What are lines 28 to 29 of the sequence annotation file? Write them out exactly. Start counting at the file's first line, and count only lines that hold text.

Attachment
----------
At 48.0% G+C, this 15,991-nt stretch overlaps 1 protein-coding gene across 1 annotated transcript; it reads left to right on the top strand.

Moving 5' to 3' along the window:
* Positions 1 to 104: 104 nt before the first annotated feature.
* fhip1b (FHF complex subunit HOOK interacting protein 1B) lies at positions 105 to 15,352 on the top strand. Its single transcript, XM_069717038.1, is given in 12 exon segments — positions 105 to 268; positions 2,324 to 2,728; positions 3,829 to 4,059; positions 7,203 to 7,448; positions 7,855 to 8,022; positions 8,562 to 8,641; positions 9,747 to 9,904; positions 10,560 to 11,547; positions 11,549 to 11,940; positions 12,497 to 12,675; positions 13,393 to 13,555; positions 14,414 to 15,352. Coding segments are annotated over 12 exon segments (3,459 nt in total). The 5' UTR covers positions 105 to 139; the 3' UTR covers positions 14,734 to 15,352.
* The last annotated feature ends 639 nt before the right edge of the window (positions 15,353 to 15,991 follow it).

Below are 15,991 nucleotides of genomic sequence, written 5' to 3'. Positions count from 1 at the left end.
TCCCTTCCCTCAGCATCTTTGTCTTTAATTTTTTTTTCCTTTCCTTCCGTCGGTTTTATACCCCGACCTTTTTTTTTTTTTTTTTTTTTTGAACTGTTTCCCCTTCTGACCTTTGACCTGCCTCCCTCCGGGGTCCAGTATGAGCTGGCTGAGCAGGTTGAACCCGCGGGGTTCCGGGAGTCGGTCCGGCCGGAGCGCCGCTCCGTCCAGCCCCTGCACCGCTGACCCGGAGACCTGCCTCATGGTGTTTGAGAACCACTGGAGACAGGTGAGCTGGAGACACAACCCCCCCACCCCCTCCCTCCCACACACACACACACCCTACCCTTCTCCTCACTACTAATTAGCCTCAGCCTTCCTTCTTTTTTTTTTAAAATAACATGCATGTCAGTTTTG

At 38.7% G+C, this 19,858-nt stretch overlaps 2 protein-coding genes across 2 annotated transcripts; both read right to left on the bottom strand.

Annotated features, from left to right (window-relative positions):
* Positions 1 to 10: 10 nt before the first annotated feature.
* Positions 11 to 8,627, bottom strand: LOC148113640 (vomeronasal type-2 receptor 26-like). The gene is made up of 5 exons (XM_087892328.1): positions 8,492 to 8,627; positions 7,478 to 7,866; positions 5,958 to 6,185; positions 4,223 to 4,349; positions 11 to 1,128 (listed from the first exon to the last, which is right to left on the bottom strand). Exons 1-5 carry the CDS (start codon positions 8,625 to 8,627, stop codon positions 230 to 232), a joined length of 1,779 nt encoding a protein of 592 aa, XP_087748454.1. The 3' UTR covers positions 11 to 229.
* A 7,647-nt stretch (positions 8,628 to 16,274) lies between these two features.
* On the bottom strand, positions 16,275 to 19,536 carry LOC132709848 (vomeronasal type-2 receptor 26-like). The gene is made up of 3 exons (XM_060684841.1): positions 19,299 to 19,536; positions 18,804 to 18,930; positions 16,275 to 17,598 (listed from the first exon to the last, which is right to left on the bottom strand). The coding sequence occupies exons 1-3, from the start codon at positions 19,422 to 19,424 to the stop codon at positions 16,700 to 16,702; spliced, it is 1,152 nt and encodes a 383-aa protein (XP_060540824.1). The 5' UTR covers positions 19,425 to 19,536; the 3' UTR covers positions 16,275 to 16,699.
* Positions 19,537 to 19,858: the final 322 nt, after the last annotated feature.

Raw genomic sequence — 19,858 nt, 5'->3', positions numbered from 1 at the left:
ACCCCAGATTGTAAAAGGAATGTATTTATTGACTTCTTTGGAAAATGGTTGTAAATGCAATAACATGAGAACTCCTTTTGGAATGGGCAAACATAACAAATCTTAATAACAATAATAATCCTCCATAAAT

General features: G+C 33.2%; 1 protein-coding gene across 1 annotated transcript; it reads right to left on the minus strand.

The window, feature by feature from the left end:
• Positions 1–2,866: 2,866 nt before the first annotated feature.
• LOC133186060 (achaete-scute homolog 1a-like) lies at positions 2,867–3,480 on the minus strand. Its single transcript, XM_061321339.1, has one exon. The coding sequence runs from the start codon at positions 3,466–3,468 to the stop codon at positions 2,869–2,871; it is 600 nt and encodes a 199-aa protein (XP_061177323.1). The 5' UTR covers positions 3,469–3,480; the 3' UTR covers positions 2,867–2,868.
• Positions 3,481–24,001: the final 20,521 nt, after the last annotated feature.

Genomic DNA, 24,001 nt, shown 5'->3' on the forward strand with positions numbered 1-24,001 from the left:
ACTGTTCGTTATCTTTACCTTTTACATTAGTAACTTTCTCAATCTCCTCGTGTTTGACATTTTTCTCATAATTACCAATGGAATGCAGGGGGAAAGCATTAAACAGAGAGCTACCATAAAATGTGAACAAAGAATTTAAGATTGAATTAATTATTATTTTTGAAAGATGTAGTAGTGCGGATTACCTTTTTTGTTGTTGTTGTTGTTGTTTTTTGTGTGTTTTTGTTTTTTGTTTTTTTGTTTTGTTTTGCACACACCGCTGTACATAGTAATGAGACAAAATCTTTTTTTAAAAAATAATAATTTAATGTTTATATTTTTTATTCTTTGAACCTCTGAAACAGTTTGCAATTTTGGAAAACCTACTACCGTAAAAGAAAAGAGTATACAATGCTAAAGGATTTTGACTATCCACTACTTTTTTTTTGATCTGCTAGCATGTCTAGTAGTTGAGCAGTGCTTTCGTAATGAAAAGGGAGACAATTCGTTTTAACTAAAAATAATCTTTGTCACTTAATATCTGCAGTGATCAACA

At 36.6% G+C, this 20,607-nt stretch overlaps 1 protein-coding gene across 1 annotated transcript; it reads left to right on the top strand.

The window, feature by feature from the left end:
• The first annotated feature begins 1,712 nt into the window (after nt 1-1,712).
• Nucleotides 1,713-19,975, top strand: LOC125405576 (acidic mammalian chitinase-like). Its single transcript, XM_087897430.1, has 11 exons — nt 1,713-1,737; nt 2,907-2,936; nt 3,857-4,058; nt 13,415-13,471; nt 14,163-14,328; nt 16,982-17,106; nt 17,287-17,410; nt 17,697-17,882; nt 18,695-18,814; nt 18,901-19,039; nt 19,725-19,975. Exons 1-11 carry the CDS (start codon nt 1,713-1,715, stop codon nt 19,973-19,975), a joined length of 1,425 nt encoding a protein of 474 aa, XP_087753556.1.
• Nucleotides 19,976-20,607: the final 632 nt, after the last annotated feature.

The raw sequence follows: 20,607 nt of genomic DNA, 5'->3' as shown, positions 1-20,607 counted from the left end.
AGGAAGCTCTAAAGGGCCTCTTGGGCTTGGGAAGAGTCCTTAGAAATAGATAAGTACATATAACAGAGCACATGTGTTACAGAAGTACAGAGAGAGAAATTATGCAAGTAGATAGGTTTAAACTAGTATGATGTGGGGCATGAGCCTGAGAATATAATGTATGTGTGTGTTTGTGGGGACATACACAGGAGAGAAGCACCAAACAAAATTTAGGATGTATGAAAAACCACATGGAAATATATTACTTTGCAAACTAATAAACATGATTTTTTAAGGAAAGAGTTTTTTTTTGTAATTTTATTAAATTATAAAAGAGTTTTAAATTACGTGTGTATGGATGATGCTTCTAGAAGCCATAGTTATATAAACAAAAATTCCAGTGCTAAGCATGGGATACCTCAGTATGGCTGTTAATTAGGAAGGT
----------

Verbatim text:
• Nucleotides 19,976-20,607: the final 632 nt, after the last annotated feature.

The raw sequence follows: 20,607 nt of genomic DNA, 5'->3' as shown, positions 1-20,607 counted from the left end.